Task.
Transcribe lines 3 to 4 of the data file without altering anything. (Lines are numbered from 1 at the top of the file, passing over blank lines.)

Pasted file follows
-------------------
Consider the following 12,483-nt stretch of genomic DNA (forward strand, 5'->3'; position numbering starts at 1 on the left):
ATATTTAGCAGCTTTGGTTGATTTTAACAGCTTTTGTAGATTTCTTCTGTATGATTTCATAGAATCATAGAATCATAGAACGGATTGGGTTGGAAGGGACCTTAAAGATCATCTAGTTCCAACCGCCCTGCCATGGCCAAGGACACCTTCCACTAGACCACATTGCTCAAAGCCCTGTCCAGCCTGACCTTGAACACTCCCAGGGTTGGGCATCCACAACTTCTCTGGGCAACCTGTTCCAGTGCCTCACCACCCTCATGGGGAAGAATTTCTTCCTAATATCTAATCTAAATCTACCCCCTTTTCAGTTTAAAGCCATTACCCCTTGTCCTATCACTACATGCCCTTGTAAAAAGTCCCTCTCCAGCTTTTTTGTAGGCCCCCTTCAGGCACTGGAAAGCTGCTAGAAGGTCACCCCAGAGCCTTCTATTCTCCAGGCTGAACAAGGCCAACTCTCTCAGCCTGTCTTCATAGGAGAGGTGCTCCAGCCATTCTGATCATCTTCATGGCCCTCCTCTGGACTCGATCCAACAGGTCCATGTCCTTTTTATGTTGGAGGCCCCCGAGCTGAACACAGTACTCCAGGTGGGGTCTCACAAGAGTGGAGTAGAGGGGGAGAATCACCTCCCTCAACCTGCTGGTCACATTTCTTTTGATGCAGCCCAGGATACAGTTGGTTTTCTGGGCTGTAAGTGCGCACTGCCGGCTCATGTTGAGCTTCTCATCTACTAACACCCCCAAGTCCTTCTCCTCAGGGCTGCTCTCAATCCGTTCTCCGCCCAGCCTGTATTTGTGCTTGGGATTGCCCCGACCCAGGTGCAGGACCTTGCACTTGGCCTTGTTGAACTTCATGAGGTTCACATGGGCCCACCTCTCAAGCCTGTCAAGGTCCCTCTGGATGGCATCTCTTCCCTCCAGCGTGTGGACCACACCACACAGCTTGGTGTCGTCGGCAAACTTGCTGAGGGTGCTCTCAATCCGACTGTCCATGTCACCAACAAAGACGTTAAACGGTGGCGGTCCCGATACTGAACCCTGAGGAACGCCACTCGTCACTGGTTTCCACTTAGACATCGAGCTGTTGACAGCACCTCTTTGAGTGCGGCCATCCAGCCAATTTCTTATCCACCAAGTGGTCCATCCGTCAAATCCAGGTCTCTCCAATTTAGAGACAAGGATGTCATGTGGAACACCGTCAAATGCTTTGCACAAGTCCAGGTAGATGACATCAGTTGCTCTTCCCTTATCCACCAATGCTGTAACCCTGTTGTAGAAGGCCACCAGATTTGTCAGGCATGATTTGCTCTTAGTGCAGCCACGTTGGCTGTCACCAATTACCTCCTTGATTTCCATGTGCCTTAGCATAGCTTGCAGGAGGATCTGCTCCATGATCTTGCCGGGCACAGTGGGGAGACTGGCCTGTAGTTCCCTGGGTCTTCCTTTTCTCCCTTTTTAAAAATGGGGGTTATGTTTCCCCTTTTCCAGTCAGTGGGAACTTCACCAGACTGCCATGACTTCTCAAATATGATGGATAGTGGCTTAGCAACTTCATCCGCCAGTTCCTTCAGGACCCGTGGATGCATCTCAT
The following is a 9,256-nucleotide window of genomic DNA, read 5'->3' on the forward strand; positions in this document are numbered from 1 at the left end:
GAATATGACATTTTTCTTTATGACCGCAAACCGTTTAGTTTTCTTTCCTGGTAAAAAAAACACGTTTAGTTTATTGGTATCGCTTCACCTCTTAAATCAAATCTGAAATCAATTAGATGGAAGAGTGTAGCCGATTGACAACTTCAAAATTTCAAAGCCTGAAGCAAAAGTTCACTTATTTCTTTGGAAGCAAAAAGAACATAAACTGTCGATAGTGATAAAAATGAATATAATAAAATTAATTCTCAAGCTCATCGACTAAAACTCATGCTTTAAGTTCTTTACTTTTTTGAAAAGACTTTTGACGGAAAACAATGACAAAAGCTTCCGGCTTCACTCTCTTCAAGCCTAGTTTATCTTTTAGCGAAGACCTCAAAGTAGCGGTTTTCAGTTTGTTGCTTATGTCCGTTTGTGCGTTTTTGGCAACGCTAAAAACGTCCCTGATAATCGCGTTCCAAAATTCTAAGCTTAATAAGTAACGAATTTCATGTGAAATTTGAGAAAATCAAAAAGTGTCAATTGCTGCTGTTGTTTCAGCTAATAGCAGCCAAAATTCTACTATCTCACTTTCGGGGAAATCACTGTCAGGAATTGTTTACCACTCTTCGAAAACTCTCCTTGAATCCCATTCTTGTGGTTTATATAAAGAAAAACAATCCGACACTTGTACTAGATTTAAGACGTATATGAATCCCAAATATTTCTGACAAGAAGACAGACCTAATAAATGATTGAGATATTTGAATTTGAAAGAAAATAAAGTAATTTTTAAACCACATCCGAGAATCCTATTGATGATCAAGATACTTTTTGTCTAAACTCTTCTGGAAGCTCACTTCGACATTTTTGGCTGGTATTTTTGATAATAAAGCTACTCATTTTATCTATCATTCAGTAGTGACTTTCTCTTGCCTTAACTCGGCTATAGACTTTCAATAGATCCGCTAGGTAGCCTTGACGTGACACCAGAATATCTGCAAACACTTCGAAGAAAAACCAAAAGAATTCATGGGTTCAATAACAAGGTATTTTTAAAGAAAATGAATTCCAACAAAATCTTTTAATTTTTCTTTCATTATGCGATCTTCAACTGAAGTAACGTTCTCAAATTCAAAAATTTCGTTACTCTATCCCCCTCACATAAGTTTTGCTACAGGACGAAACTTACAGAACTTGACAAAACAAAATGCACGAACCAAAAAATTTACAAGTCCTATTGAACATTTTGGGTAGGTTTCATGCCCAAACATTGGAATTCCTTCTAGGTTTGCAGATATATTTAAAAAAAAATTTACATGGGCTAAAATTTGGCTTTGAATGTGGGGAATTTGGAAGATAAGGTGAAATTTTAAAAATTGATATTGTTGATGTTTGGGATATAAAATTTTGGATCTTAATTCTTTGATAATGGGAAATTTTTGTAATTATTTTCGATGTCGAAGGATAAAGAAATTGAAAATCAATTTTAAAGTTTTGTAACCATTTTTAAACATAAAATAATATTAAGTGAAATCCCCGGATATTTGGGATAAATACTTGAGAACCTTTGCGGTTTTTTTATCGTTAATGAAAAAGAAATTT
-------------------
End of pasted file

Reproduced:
The following is a 9,256-nucleotide window of genomic DNA, read 5'->3' on the forward strand; positions in this document are numbered from 1 at the left end:
GAATATGACATTTTTCTTTATGACCGCAAACCGTTTAGTTTTCTTTCCTGGTAAAAAAAACACGTTTAGTTTATTGGTATCGCTTCACCTCTTAAATCAAATCTGAAATCAATTAGATGGAAGAGTGTAGCCGATTGACAACTTCAAAATTTCAAAGCCTGAAGCAAAAGTTCACTTATTTCTTTGGAAGCAAAAAGAACATAAACTGTCGATAGTGATAAAAATGAATATAATAAAATTAATTCTCAAGCTCATCGACTAAAACTCATGCTTTAAGTTCTTTACTTTTTTGAAAAGACTTTTGACGGAAAACAATGACAAAAGCTTCCGGCTTCACTCTCTTCAAGCCTAGTTTATCTTTTAGCGAAGACCTCAAAGTAGCGGTTTTCAGTTTGTTGCTTATGTCCGTTTGTGCGTTTTTGGCAACGCTAAAAACGTCCCTGATAATCGCGTTCCAAAATTCTAAGCTTAATAAGTAACGAATTTCATGTGAAATTTGAGAAAATCAAAAAGTGTCAATTGCTGCTGTTGTTTCAGCTAATAGCAGCCAAAATTCTACTATCTCACTTTCGGGGAAATCACTGTCAGGAATTGTTTACCACTCTTCGAAAACTCTCCTTGAATCCCATTCTTGTGGTTTATATAAAGAAAAACAATCCGACACTTGTACTAGATTTAAGACGTATATGAATCCCAAATATTTCTGACAAGAAGACAGACCTAATAAATGATTGAGATATTTGAATTTGAAAGAAAATAAAGTAATTTTTAAACCACATCCGAGAATCCTATTGATGATCAAGATACTTTTTGTCTAAACTCTTCTGGAAGCTCACTTCGACATTTTTGGCTGGTATTTTTGATAATAAAGCTACTCATTTTATCTATCATTCAGTAGTGACTTTCTCTTGCCTTAACTCGGCTATAGACTTTCAATAGATCCGCTAGGTAGCCTTGACGTGACACCAGAATATCTGCAAACACTTCGAAGAAAAACCAAAAGAATTCATGGGTTCAATAACAAGGTATTTTTAAAGAAAATGAATTCCAACAAAATCTTTTAATTTTTCTTTCATTATGCGATCTTCAACTGAAGTAACGTTCTCAAATTCAAAAATTTCGTTACTCTATCCCCCTCACATAAGTTTTGCTACAGGACGAAACTTACAGAACTTGACAAAACAAAATGCACGAACCAAAAAATTTACAAGTCCTATTGAACATTTTGGGTAGGTTTCATGCCCAAACATTGGAATTCCTTCTAGGTTTGCAGATATATTTAAAAAAAAATTTACATGGGCTAAAATTTGGCTTTGAATGTGGGGAATTTGGAAGATAAGGTGAAATTTTAAAAATTGATATTGTTGATGTTTGGGATATAAAATTTTGGATCTTAATTCTTTGATAATGGGAAATTTTTGTAATTATTTTCGATGTCGAAGGATAAAGAAATTGAAAATCAATTTTAAAGTTTTGTAACCATTTTTAAACATAAAATAATATTAAGTGAAATCCCCGGATATTTGGGATAAATACTTGAGAACCTTTGCGGTTTTTTTATCGTTAATGAAAAAGAAATTT